Plans move forward for New Paltz piano bar

The new owners of the former Murphy’s Pub have plans to spruce the whole place up as they gear up to offering a place where diners can enjoy acoustic sets along the lines of Elton John and show tunes. Ed Carroll met with New Paltz Village Planning Board members on April 6, and explained how the new deck for which approval is being sought will fit into the feel of the place.

As per the usual process, Carroll explained the vision to one of the village’s building inspectors — Cory Wirthmann — who in turn determined how that vision is described in the code. Being a bar was a preexisting, nonconforming use that cannot be expanded. Wirthmann has determined that the deck would be an expansion, which means that the use has to comply with the current rules if the deck is to be added. It’s a bar with a restaurant accessory use according to the building inspector, meaning that it’s primarily a bar.

Attorney Rick Golden explained to board members that because it’s a bar, there is quite a bit about this project which is wrapped up in other sets of rules. Some of that’s in state liquor laws and can’t be controlled at the local level at all. For example, closing at 4 a.m. is in the state law. It can’t be restricted further in the special use permit. Golden said that restrictions have to be relevant to aspects of the site plan, such as environmental impacts.


The first environmental impact which may to come to mind is noise, but since there’s a noise ordinance in the village, board members can’t tamp down on that more either, according to the attorney. Carroll painted a picture of an “acoustic concept” with offerings from “popular show tunes” and “the great American songbook,” but Golden said that this is irrelevant to the approval, because conditions can’t be based on particular styles of music.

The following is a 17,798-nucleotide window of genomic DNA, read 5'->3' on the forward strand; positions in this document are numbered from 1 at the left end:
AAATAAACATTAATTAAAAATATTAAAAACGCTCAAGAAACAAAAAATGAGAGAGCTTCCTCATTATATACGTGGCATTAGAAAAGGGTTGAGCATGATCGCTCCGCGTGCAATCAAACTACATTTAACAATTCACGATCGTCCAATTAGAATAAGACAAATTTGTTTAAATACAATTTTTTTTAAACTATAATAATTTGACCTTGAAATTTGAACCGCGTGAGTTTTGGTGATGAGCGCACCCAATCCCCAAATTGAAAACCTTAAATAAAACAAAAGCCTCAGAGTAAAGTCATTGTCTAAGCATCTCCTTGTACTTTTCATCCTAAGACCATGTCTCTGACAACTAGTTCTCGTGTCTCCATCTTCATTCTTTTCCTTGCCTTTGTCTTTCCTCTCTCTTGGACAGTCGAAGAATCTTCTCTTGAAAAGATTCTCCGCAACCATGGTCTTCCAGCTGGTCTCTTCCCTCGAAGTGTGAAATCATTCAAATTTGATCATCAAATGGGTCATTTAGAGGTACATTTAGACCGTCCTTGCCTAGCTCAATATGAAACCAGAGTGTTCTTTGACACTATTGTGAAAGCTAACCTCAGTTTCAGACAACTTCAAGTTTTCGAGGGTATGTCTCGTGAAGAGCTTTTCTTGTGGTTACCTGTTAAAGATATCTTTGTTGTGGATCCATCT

“I don’t see a particular hook by which you’d be able to limit operational hours,” Golden said.

Board members readily turned to questions over which they do have control, such as confirming the building has all the exits needed and that the design complies with setback rules.

One of the areas where board members still have pull is with the signage and another is parking. Some tweaks were requested for the plan to clarify issues such as deck and fence height and architect Allen Ross confirmed that the propane tanks will be buried, if Wirthmann agrees.

Parking is supposed to be mostly absorbed into the greater sea of parked vehicles in the village core, with patrons finding a metered spot either on a nearby street or in the village lot off Plattekill Avenue. Three spots that are required for tenants of the upstairs apartments will remain.

The public hearing about this application will be opened at the May 18 meeting.